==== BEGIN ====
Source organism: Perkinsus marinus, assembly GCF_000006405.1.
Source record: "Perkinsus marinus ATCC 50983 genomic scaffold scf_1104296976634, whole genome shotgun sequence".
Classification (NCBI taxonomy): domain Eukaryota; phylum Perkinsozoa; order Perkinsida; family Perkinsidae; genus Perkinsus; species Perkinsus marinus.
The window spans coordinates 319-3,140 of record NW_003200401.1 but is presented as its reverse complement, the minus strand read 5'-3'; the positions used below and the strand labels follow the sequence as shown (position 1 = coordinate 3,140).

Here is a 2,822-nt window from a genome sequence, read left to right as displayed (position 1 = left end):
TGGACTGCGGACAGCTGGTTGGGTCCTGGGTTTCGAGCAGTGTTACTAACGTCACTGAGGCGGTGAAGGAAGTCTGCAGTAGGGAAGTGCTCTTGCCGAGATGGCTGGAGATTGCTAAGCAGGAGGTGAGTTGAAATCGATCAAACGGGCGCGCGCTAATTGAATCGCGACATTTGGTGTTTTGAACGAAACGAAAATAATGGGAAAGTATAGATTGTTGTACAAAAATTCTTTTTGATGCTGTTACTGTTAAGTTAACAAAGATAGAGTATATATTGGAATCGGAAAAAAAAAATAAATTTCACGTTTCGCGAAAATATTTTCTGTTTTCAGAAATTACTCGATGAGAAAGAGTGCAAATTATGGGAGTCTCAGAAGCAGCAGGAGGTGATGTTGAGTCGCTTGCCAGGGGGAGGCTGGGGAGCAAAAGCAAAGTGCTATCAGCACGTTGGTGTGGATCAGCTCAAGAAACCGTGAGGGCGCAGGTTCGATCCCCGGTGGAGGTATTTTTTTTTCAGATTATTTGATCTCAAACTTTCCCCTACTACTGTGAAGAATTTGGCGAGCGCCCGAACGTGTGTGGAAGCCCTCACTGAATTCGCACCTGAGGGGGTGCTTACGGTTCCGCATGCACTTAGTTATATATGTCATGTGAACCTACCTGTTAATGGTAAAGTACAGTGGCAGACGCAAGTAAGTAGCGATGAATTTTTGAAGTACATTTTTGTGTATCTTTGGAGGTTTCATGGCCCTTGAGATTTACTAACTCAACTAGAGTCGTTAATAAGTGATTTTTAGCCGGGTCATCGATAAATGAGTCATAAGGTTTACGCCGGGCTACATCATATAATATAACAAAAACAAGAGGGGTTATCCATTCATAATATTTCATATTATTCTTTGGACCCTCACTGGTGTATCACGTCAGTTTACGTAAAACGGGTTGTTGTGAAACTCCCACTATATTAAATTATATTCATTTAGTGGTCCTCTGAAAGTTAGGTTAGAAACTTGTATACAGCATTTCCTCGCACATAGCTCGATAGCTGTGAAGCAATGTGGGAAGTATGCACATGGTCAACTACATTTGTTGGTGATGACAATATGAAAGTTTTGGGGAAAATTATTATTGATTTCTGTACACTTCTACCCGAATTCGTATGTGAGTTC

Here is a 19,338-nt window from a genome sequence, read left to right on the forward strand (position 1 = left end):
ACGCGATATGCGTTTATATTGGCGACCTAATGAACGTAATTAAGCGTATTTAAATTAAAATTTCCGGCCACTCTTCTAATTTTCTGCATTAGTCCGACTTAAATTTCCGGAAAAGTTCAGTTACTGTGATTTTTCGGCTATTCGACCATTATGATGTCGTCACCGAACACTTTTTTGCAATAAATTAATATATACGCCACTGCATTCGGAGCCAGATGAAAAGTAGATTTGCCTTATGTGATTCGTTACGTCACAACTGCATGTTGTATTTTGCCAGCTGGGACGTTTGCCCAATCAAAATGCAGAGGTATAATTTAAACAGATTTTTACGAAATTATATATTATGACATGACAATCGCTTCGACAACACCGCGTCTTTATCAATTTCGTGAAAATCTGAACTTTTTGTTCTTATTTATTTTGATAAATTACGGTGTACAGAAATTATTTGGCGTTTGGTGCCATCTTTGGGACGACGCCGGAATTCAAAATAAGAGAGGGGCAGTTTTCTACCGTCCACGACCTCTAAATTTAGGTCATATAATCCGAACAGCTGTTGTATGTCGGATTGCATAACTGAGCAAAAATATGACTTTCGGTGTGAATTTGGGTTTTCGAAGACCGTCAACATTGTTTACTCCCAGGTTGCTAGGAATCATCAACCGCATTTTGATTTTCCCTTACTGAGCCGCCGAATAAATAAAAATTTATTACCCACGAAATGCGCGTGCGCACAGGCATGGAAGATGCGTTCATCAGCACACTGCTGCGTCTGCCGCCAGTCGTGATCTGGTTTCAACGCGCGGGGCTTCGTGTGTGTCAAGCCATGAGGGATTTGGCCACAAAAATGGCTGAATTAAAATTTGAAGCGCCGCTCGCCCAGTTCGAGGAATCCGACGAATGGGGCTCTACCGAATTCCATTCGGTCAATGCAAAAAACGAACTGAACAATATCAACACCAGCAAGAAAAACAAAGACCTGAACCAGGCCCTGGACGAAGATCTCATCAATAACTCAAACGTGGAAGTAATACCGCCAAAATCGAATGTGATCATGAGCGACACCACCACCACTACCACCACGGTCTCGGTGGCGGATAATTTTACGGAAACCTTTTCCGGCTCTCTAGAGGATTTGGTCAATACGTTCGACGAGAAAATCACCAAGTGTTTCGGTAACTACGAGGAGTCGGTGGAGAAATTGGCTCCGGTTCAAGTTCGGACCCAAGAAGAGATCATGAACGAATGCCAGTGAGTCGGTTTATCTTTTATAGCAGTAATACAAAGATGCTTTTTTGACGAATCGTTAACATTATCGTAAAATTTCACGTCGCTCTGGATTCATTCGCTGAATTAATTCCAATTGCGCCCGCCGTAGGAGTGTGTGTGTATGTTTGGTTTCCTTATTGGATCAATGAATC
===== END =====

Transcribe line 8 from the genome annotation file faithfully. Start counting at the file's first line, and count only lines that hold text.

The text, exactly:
ACGCGATATGCGTTTATATTGGCGACCTAATGAACGTAATTAAGCGTATTTAAATTAAAATTTCCGGCCACTCTTCTAATTTTCTGCATTAGTCCGACTTAAATTTCCGGAAAAGTTCAGTTACTGTGATTTTTCGGCTATTCGACCATTATGATGTCGTCACCGAACACTTTTTTGCAATAAATTAATATATACGCCACTGCATTCGGAGCCAGATGAAAAGTAGATTTGCCTTATGTGATTCGTTACGTCACAACTGCATGTTGTATTTTGCCAGCTGGGACGTTTGCCCAATCAAAATGCAGAGGTATAATTTAAACAGATTTTTACGAAATTATATATTATGACATGACAATCGCTTCGACAACACCGCGTCTTTATCAATTTCGTGAAAATCTGAACTTTTTGTTCTTATTTATTTTGATAAATTACGGTGTACAGAAATTATTTGGCGTTTGGTGCCATCTTTGGGACGACGCCGGAATTCAAAATAAGAGAGGGGCAGTTTTCTACCGTCCACGACCTCTAAATTTAGGTCATATAATCCGAACAGCTGTTGTATGTCGGATTGCATAACTGAGCAAAAATATGACTTTCGGTGTGAATTTGGGTTTTCGAAGACCGTCAACATTGTTTACTCCCAGGTTGCTAGGAATCATCAACCGCATTTTGATTTTCCCTTACTGAGCCGCCGAATAAATAAAAATTTATTACCCACGAAATGCGCGTGCGCACAGGCATGGAAGATGCGTTCATCAGCACACTGCTGCGTCTGCCGCCAGTCGTGATCTGGTTTCAACGCGCGGGGCTTCGTGTGTGTCAAGCCATGAGGGATTTGGCCACAAAAATGGCTGAATTAAAATTTGAAGCGCCGCTCGCCCAGTTCGAGGAATCCGACGAATGGGGCTCTACCGAATTCCATTCGGTCAATGCAAAAAACGAACTGAACAATATCAACACCAGCAAGAAAAACAAAGACCTGAACCAGGCCCTGGACGAAGATCTCATCAATAACTCAAACGTGGAAGTAATACCGCCAAAATCGAATGTGATCATGAGCGACACCACCACCACTACCACCACGGTCTCGGTGGCGGATAATTTTACGGAAACCTTTTCCGGCTCTCTAGAGGATTTGGTCAATACGTTCGACGAGAAAATCACCAAGTGTTTCGGTAACTACGAGGAGTCGGTGGAGAAATTGGCTCCGGTTCAAGTTCGGACCCAAGAAGAGATCATGAACGAATGCCAGTGAGTCGGTTTATCTTTTATAGCAGTAATACAAAGATGCTTTTTTGACGAATCGTTAACATTATCGTAAAATTTCACGTCGCTCTGGATTCATTCGCTGAATTAATTCCAATTGCGCCCGCCGTAGGAGTGTGTGTGTATGTTTGGTTTCCTTATTGGATCAATGAATC